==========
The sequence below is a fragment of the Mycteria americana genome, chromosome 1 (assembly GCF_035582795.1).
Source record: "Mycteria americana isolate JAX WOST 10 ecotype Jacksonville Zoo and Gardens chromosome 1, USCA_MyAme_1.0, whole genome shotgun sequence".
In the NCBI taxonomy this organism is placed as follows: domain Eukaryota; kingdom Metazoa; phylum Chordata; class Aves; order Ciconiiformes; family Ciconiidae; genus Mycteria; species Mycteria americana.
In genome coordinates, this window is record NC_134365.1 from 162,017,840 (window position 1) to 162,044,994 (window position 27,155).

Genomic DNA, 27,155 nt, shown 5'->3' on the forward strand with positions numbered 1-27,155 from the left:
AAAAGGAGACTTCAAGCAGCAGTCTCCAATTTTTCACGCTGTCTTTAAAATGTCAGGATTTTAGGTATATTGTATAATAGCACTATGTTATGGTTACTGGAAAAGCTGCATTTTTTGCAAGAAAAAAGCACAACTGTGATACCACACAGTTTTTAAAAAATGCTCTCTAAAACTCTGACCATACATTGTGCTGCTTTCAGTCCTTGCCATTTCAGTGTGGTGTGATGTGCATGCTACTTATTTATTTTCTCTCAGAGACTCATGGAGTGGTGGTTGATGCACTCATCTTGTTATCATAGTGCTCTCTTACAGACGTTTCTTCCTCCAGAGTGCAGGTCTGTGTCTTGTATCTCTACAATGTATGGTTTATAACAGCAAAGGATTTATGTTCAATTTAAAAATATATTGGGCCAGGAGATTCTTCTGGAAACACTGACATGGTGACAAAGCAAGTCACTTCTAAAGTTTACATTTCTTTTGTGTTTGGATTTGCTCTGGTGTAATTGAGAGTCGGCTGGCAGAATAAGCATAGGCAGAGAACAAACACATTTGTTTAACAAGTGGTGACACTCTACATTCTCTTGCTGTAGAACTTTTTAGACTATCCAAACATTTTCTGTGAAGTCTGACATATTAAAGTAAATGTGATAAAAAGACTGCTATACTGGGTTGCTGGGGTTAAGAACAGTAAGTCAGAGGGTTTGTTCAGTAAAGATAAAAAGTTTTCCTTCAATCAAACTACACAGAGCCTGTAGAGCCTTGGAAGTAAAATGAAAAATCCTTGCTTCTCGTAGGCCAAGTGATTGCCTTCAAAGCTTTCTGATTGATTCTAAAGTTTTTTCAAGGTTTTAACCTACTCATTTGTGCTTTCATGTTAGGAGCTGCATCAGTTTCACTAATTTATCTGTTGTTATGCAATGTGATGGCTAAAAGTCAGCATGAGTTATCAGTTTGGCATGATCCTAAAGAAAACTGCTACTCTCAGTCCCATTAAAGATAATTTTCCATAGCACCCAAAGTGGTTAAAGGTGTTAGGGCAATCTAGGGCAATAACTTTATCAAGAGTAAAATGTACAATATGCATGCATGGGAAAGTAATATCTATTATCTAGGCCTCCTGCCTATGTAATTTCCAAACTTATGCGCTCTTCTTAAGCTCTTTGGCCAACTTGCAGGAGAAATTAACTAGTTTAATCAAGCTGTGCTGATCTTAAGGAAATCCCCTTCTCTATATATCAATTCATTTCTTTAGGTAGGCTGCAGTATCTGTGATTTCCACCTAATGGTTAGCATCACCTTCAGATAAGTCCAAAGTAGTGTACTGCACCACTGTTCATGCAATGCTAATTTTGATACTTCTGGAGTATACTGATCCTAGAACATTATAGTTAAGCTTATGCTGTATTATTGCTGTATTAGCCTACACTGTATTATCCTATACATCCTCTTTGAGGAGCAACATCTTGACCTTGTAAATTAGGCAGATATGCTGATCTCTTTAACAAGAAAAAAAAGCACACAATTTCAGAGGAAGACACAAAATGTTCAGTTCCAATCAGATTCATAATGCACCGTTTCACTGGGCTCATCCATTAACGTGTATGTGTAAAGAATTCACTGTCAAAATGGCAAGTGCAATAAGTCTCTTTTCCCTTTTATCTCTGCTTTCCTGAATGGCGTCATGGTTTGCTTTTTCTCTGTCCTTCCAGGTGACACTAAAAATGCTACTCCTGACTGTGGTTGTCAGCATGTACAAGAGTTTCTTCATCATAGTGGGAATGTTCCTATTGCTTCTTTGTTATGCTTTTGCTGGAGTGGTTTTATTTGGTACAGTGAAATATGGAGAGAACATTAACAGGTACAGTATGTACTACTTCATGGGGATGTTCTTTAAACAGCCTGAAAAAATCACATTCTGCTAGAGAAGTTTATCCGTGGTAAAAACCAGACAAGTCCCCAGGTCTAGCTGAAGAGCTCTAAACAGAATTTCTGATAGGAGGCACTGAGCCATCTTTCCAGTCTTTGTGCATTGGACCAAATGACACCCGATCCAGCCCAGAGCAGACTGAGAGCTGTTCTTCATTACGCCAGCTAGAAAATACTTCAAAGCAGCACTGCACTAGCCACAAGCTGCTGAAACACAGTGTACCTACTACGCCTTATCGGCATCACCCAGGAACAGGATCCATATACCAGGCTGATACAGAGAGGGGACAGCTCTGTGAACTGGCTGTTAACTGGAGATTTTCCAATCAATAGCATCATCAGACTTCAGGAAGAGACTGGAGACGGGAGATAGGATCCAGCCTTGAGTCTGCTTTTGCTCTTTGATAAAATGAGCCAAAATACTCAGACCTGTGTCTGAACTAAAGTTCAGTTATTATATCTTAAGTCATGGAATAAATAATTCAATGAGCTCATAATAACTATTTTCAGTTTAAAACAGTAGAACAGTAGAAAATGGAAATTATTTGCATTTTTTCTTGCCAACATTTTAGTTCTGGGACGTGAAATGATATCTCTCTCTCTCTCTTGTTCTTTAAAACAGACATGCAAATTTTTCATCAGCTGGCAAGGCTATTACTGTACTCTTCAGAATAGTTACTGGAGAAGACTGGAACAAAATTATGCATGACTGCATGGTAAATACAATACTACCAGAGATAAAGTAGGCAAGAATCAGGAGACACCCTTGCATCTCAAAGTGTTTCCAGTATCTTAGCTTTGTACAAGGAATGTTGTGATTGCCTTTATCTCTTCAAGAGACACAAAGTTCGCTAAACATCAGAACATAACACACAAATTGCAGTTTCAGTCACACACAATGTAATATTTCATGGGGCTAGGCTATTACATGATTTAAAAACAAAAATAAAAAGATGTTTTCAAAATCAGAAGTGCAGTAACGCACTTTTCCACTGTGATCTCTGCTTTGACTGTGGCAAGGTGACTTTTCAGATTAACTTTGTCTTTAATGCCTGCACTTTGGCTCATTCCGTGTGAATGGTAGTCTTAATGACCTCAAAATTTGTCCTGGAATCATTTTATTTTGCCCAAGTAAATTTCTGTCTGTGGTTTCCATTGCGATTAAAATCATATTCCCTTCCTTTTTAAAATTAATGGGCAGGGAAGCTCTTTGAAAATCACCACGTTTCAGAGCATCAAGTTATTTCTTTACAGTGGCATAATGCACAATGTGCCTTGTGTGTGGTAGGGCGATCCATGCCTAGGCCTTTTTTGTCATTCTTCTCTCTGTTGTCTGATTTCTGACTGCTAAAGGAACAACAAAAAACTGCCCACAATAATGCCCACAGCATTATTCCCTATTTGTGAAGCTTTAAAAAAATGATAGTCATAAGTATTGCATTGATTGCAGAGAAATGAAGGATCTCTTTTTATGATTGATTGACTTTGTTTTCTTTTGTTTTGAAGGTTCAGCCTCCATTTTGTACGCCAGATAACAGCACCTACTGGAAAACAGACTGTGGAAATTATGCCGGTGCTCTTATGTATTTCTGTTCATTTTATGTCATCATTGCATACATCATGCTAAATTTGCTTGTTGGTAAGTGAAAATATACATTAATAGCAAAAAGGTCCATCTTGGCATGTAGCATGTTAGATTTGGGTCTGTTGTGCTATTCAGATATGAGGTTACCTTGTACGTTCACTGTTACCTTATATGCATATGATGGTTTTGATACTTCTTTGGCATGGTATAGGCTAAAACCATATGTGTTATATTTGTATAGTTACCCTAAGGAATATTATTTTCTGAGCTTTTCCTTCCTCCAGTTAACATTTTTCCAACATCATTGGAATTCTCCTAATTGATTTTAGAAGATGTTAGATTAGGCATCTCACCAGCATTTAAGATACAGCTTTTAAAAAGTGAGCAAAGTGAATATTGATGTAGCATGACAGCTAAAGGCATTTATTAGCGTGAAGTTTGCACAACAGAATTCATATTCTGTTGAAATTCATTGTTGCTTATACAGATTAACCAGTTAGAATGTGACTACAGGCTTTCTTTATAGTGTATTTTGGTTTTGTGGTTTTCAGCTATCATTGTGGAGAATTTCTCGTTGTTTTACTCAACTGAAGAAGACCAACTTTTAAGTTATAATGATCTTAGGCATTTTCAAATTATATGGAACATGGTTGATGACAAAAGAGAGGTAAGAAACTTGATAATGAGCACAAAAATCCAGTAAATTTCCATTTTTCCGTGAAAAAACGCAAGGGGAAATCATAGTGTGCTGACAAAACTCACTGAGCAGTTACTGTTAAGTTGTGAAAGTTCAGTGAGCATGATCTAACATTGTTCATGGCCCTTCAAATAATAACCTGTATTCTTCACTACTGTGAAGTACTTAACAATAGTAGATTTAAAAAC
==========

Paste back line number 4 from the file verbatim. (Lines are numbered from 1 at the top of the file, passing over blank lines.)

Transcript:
In genome coordinates, this window is record NC_134365.1 from 162,017,840 (window position 1) to 162,044,994 (window position 27,155).